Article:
- ubermenschliche. that's a German adverb for "superhuman" that I'm appropriating as a noun in this context. What are ubermenschliche? Plays that etch themselves into college football history for sheer amazement value; plays that seem like magic we can't understand. At their best, these are exertions of one player's will on all those around them: Howard's Heisman-pose-generating return; Roy Williams's flying squirrel attack; Leinart's forth-and-nine fade. The Heisman voters usually do get this right by focusing on the plays in a season which seem like pure exertions of will, but the emphasis on them here will be even greater. Anyone who picks up the shattered pieces of a season and fuses the shards back together will have a leg up.
- Bowl Games. The Heisman's given out before the bowls occur, probably due to college football's odd, longstanding opinion that bowl games were cute exhibitions or something. Bowl statistics didn't even count towards records until very recently. Obviously the voters can't take bowls into account unless they have a time machine, but some Heisman trophies are obsolete by January 1st. It would be silly for a retrospective look to ignore some of the greatest performances in college football history.
- In the same vein: The last couple games of the regular season. For some reason Heisman voters are allowed to submit ballots before the end of the regular season. Some take advantage of this opportunity every year. This enterprise, er, doesn't.
- (Some) NFL performance. the Heisman is a college award and shouldn't go to whoever gets drafted #1 in a particular year, but the NFL performance of a particular player can help confirm or disconfirm the talents of certain players who play at small schools or amongst a horde of other stars that may camouflage their weaknesses. Note that players not ticketed for NFL success -- option quarterbacks, 5'9" wide receivers, guys playing on six knee surgeries -- are not punished for their circumstances.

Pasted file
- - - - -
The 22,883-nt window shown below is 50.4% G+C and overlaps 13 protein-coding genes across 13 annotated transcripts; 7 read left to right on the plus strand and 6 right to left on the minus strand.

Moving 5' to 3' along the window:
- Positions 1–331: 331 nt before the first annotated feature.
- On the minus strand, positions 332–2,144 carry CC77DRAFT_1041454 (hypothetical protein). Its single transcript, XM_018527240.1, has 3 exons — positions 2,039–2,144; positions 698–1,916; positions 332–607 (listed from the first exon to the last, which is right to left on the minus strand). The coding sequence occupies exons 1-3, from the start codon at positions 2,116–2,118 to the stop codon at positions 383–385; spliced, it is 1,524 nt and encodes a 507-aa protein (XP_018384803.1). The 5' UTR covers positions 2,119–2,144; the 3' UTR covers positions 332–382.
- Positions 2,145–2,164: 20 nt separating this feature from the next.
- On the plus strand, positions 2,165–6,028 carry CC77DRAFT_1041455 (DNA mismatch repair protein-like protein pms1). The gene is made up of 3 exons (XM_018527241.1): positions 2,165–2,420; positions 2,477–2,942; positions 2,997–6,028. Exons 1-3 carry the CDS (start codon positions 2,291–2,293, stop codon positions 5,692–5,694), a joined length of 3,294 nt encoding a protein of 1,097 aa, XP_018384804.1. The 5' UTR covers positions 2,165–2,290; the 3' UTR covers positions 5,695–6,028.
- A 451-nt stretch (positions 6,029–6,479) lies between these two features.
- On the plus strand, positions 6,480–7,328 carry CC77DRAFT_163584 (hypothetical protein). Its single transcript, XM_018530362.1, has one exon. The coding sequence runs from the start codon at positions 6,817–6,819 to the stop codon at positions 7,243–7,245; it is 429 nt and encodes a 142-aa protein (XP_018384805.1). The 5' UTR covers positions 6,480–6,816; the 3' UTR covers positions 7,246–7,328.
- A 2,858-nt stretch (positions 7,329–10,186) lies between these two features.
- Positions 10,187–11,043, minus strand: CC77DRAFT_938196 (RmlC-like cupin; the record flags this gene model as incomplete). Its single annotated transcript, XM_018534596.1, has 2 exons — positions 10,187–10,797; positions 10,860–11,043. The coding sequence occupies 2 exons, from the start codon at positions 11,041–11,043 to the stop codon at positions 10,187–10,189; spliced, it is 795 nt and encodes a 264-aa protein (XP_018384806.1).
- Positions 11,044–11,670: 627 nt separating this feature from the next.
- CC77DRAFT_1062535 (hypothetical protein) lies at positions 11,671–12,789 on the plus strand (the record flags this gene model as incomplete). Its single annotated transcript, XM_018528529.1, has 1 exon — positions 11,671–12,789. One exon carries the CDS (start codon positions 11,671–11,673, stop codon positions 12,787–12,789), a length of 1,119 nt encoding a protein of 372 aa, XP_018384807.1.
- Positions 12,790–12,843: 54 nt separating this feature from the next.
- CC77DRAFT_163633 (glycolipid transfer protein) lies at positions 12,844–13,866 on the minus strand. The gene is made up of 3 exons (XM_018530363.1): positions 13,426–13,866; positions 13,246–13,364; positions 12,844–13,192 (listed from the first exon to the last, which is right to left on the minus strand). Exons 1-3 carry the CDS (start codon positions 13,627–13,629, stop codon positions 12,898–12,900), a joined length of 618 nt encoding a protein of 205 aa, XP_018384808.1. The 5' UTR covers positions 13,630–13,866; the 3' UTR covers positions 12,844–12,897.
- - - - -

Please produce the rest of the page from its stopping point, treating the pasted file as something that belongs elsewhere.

Items Of Disinterest
- Damned numbers. Right, right, I'm Mr. Computer Man with the charts and tables and stuff, but all of those things apply to teams. Attempting to divine which player's overall performance was superior because of a touchdown here or two hundred yards racked up against Ball State is impossible.
- Quarterbacks and running backs. Not prejudicially, mind you, but it's ridiculous that since 1935 only five players (Larry Kelley, Leon Hart, Tim Brown, Desmond Howard, and Charles Woodson) who haven't played the aforementioned positions have happened to be the best players in the country. That's wrong.
- Who you play for. Obviously quality of opposition matters, and it's hard to pick up ubermenschliche credit if you're not playing in important games, but we judge on the content of talent, not color of helmet.
- Eligibility. If you're a freshman and the best player in the country, it's your award.
- Career achievements. even if you've been good for the past three years, no one cares.
First Up: the most personally grating Heisman to Michigan fans in the past ten or so years: 1999. Ron Dayn
e won it largely for griding Montana A&M State under his heel but never beat or even cracked 100 against Michigan in his entire career. Nominate candidates in the comments.
I'm not sure I like it when Bruce Feldman picks out ten "spring revelations" from programs around the country and settles on Obi Oluigbo as number four. I mean, it's nice and all, but he's a fullback and with Mike DeBord back in the saddle at offensive coordinator any excuse to try the draw on second and twelve is the cause of heebie-jeebies. Feldman knows Carr, though:
Thanks to his improved quickness, Oluigbo is a guy Lloyd Carr is kind of excited about this spring.
Carr is, indeed, mildly intruiged by the possibility of that fullback dude blocking someone, but not enough to miss his Father Dowling Mysteries reruns.
Also on Feldman's list are Michigan State safety Nehemiah Warrick -- Peter's brother and a JUCO transfer -- and Ohio State freshman linebacker Ross Homan, who is reported to look like AJ Hawk. Poor guy. A piece of advice for Homan: try not to wander by any swamps, lagoons, or other areas where amorous bipeds twisted by radiation might take a fancy to you and your apparently cro-magnon visage.
FYI: it appears that the Feld-blog has been released into the wild. 'Tis free to non-OMG-Insiders, as are a fair number of other ESPN blogs. In case you hadn't wandered over there in a while.